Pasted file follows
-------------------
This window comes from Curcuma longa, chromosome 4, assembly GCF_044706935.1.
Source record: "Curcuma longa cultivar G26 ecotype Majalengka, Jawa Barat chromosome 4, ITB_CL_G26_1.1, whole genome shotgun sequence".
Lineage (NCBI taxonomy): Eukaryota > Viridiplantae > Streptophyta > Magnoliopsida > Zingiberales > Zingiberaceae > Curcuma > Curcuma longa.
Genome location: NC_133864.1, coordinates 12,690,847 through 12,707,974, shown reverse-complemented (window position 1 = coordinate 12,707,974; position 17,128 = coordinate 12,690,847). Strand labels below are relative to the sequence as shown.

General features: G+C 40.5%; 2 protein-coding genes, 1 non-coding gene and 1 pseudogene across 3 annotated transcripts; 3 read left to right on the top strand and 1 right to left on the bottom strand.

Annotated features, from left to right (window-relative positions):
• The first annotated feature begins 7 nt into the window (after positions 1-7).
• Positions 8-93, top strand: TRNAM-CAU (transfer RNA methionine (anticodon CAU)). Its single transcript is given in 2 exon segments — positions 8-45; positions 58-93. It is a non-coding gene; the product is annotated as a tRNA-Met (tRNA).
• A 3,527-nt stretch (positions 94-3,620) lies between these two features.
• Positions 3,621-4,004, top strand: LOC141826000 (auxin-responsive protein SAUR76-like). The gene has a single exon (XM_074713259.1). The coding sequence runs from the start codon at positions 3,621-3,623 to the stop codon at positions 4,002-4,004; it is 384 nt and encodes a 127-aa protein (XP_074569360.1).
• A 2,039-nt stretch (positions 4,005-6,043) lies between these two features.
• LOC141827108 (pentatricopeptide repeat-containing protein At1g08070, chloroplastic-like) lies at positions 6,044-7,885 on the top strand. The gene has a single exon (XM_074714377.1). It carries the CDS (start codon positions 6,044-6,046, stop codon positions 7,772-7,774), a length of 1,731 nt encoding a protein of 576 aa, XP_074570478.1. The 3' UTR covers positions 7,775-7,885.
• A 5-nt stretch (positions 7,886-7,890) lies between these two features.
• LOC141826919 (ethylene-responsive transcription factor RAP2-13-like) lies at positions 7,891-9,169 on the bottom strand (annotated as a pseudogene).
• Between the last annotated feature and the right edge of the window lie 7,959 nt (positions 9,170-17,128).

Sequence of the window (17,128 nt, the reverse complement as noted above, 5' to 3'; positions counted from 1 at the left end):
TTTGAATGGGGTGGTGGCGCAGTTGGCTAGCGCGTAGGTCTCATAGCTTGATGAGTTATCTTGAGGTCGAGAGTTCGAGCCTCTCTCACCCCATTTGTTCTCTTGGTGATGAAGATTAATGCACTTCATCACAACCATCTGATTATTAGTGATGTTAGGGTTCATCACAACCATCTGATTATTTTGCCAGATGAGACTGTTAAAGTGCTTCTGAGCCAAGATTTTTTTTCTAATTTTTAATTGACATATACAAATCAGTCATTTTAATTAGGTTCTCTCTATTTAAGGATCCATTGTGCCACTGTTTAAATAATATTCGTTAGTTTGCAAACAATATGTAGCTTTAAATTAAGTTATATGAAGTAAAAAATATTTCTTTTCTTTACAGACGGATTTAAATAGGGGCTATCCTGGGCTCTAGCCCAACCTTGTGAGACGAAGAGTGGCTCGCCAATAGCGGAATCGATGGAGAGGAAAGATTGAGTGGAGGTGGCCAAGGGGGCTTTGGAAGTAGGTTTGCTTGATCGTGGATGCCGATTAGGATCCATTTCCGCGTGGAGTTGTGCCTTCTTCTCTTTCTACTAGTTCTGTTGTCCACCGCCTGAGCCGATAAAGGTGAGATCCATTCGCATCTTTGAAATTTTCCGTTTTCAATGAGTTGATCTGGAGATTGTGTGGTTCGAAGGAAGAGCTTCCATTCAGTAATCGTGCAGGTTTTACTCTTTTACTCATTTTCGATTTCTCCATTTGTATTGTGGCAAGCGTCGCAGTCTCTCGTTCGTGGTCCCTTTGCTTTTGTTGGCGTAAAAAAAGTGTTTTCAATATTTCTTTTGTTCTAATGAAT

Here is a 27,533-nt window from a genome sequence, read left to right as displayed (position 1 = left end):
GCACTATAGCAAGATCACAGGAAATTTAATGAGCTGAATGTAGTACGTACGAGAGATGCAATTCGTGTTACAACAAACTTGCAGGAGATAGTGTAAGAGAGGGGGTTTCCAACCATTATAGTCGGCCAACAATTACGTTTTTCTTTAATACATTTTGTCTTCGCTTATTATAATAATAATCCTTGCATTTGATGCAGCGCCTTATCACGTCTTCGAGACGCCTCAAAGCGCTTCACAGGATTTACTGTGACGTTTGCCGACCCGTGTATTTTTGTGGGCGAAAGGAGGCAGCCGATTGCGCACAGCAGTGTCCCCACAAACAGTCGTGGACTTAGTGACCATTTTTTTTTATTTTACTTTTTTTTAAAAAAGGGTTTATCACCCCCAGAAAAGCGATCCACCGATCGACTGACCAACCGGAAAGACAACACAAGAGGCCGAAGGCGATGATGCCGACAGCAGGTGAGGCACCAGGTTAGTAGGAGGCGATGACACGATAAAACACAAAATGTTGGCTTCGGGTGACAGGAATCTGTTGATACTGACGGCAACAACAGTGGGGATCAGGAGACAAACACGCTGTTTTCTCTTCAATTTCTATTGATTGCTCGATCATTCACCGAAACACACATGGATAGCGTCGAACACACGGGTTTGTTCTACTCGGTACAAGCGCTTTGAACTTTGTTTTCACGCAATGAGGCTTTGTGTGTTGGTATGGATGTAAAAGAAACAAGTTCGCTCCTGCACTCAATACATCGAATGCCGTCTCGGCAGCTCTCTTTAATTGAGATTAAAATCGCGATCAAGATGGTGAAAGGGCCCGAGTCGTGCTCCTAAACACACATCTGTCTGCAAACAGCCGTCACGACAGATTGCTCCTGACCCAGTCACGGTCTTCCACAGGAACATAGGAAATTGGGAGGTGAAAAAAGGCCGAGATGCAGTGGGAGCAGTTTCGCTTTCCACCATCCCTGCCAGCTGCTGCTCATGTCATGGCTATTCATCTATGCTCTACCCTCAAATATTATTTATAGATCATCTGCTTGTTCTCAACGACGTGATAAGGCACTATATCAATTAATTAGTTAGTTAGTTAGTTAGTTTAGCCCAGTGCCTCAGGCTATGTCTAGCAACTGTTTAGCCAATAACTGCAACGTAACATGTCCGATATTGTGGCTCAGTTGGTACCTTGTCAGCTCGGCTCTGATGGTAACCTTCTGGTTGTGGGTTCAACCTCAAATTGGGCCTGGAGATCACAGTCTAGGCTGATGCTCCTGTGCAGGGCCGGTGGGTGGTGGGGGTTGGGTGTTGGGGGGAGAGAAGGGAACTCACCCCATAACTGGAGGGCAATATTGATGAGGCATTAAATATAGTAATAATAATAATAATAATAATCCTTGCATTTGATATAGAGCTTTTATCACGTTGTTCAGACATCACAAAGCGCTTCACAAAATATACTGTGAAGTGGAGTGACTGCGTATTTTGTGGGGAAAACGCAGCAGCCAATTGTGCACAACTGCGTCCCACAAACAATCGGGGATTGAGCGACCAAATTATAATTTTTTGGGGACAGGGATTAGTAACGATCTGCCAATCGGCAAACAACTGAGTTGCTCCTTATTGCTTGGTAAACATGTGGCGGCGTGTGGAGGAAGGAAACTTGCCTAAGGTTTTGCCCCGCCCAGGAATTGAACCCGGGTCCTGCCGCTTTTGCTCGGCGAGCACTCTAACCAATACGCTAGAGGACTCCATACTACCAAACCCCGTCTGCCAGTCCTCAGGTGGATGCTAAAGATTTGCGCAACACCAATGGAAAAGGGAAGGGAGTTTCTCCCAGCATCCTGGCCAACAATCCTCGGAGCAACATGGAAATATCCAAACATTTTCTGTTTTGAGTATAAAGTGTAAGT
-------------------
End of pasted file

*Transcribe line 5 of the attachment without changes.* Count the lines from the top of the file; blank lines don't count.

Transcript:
General features: G+C 40.5%; 2 protein-coding genes, 1 non-coding gene and 1 pseudogene across 3 annotated transcripts; 3 read left to right on the top strand and 1 right to left on the bottom strand.